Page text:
He’d been seen half an hour earlier a couple of streets away, braking and taking off quickly. Looks to me as though he may have been practicing.

  13. Brian, I can be persuaded otherwise, but for the time being he certainly looks more like a violent nutter than a jihadi.

    What, other than screaming ” allua akbar ” while imitating methods use and encouraged by islamist terrorists do you need ?
    An califate union card ?
    A Copy of IS operational manual signed by Uncle Mo ?
    What ?

    Monis, what about him ?

  14. Jumpy, you seem to have immense problems with plain English.
    I can be persuaded this is Islamic terrorism:
    IF he was screaming “allua akbar”, and IF somebody reliable (preferably a lot of reliable people) heard it over the gunfire and IF the police investigation links him to Islamic radicals.
    Until then my working hypothesis is he was a nutter.
    I’m really, really sorry, (honestly) but your paranoia does not convince me.
    Monis? He was a poor deluded nutter.

  15. Tonight on the teev they said that IS claimed responsibility. What took them so long? I suspect they are cashing in.

    There were also people living in the same apartment block who said he was very strange.

    Still an open question for me.

  16. Yes, yes, all these lone wolf nutters screaming allua akbar with no idea of their motive, not a clue.

    Prey tell what has association or others got to do with motive ?

  17. Jumpy, I don’t think when he yelled God is great, or the greatest, that he necessarily means it any more than you mean God is good when you say “Good God!”

  18. ” Good God ” is what people say after an horrific murderous rampage, not said by the person committing it during.

    What else is in the denial playlist, he played violent Israeli video games, too much Monsanto sugar, French gun culture, Murdoch vaccines ?

  19. We don’t know how Tunisian migrants use the language in Nice.

    That said, on NewsRadio this morning, the authorities are saying that he must have been radicalised quickly. His background shows him “not very religious” and with mental health problems. It seems he had lost his job.

    It’s too early to say whether he had any connections with ISIS although he apparently claimed allegiance to them.

    Five people have been arrested, or at least taken in for questioning – not sure how the French legal system works, except that it is inquisitorial, with investigations run by a magistrate.

  20. Elsewhere there has been a failed military coup in Turkey by a section of the army not connected to the secular opposition.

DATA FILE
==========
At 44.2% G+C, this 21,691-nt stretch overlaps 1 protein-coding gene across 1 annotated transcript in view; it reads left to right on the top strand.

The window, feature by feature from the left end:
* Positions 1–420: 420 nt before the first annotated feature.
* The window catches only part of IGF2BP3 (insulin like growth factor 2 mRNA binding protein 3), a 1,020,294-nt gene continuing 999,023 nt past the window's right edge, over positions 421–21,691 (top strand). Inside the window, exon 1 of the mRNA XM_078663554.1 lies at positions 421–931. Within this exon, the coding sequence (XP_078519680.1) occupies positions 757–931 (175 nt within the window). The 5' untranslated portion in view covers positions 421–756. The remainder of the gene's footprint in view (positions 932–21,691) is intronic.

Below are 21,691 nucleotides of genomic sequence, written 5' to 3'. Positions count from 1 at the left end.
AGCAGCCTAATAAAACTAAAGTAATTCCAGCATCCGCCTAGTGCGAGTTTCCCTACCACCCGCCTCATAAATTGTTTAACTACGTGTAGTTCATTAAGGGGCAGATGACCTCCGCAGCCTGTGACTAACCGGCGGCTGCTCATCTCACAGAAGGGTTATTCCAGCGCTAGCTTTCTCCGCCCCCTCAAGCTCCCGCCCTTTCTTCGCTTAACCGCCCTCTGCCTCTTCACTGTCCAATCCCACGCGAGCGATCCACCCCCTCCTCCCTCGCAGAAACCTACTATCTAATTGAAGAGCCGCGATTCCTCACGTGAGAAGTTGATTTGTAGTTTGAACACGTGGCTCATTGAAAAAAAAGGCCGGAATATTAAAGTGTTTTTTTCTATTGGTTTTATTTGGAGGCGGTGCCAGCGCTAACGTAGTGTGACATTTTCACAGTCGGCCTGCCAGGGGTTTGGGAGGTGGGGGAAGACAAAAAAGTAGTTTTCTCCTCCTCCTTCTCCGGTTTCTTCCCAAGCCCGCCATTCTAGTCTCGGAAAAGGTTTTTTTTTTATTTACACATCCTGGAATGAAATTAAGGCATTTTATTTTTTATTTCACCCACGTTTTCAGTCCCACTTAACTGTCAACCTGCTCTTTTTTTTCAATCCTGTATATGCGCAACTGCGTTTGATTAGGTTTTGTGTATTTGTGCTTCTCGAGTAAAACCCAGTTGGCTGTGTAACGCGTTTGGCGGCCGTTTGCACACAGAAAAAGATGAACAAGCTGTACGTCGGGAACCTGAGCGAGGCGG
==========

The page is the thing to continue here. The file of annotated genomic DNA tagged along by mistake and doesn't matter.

The latest I heard some 250 have been killed.

    President Erdogan using his mobile called not people to come out onto the streets to defeat the coup. Many did, but we don’t know how many stayed home.

    There will be purges of the army, and the judiciary, for some reason, which most say will boost the current authoritarian trend.

  21. What with the feeble status quo results from our election (when we need major social change) and the horrors going on in the world, I’m feeling a bit depressed.

    Jumpy – in reference to your first comment here, as I am sure you know, the issue is that most homicide is perpetrated by men.

    “Throughout 2008–09 and 2009–10, there were 538 male offenders (88%), 71 female offenders and two offenders for whom sex was not recorded (12%; see Table C3). This is consistent with historical trends that have seen males comprise more than 80 percent of all known homicide offenders. Males comprised the highest annual proportion recorded in 2008–09 (91%) and the lowest in 2006–07 (82%).”

    From ‘Homicide in Australia’ at

    In this context I find your comment offensive and belittling to women.
    I hope you and Brian take note.

  22. Val, I’ve long understood that most homicide is perpetrated by men. They are also the most likely to be victims, aren’t they?

    I didn’t have the detail and there is a limit to which I can go chasing issues raised in comments threads, and find time to produce the next post.

    I’m grateful for you contributing factual information, so thankyou.

  23. Val

    Jumpy – in reference to your first comment here…..In this context I find your comment offensive and belittling to women.
    I hope you and Brian take note.

    My first comment was on ” killed by Police in the US ” and factual. Your response had nothing at all to do with that.
    Perhaps try reading it again, in context.

    JULY 16, 2016 AT 10:58 AM
    A male is 20 times more likely to be killed by Police in the US than a female.

    Then an apology the Brian and myself is in order..

  24. In the post I highlighted police killings, especially of black people, and the general homicide rate, intentionally not going into more detail, which because of space would have had to be selective.

    Val has asked me to note information about the gender balance of homicide perpetrators, which I have. I don’t perceive that I’m being accused of being offensive. Certainly I don’t see that I’m owed an apology.

  25. Brian, help me out here, how could my comment be ” offensive and belittling to women.” ?
    I truly don’t know.